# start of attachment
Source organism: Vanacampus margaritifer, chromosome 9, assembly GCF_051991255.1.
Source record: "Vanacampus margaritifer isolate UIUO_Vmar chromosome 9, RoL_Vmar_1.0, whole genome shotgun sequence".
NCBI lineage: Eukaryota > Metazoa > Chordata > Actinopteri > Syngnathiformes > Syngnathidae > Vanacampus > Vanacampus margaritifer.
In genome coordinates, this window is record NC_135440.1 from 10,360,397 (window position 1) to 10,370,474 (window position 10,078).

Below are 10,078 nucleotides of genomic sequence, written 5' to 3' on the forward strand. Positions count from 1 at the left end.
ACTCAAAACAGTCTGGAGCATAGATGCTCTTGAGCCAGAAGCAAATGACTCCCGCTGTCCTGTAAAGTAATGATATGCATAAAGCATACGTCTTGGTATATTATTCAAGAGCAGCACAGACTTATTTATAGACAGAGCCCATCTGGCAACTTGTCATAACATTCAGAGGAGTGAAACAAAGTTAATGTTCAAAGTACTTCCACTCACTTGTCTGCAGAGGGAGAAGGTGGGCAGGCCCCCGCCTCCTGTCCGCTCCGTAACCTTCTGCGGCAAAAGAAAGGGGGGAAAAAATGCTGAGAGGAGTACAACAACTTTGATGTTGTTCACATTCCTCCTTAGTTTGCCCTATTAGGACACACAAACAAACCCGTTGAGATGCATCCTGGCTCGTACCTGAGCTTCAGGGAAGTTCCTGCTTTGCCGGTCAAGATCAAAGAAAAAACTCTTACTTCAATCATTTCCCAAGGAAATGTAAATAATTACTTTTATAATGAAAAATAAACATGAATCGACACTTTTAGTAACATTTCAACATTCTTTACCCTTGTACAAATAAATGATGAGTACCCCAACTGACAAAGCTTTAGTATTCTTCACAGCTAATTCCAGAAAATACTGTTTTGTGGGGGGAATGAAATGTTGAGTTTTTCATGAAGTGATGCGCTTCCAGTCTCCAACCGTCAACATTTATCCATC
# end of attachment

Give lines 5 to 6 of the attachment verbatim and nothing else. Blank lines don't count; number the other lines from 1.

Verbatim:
Below are 10,078 nucleotides of genomic sequence, written 5' to 3' on the forward strand. Positions count from 1 at the left end.
ACTCAAAACAGTCTGGAGCATAGATGCTCTTGAGCCAGAAGCAAATGACTCCCGCTGTCCTGTAAAGTAATGATATGCATAAAGCATACGTCTTGGTATATTATTCAAGAGCAGCACAGACTTATTTATAGACAGAGCCCATCTGGCAACTTGTCATAACATTCAGAGGAGTGAAACAAAGTTAATGTTCAAAGTACTTCCACTCACTTGTCTGCAGAGGGAGAAGGTGGGCAGGCCCCCGCCTCCTGTCCGCTCCGTAACCTTCTGCGGCAAAAGAAAGGGGGGAAAAAATGCTGAGAGGAGTACAACAACTTTGATGTTGTTCACATTCCTCCTTAGTTTGCCCTATTAGGACACACAAACAAACCCGTTGAGATGCATCCTGGCTCGTACCTGAGCTTCAGGGAAGTTCCTGCTTTGCCGGTCAAGATCAAAGAAAAAACTCTTACTTCAATCATTTCCCAAGGAAATGTAAATAATTACTTTTATAATGAAAAATAAACATGAATCGACACTTTTAGTAACATTTCAACATTCTTTACCCTTGTACAAATAAATGATGAGTACCCCAACTGACAAAGCTTTAGTATTCTTCACAGCTAATTCCAGAAAATACTGTTTTGTGGGGGGAATGAAATGTTGAGTTTTTCATGAAGTGATGCGCTTCCAGTCTCCAACCGTCAACATTTATCCATC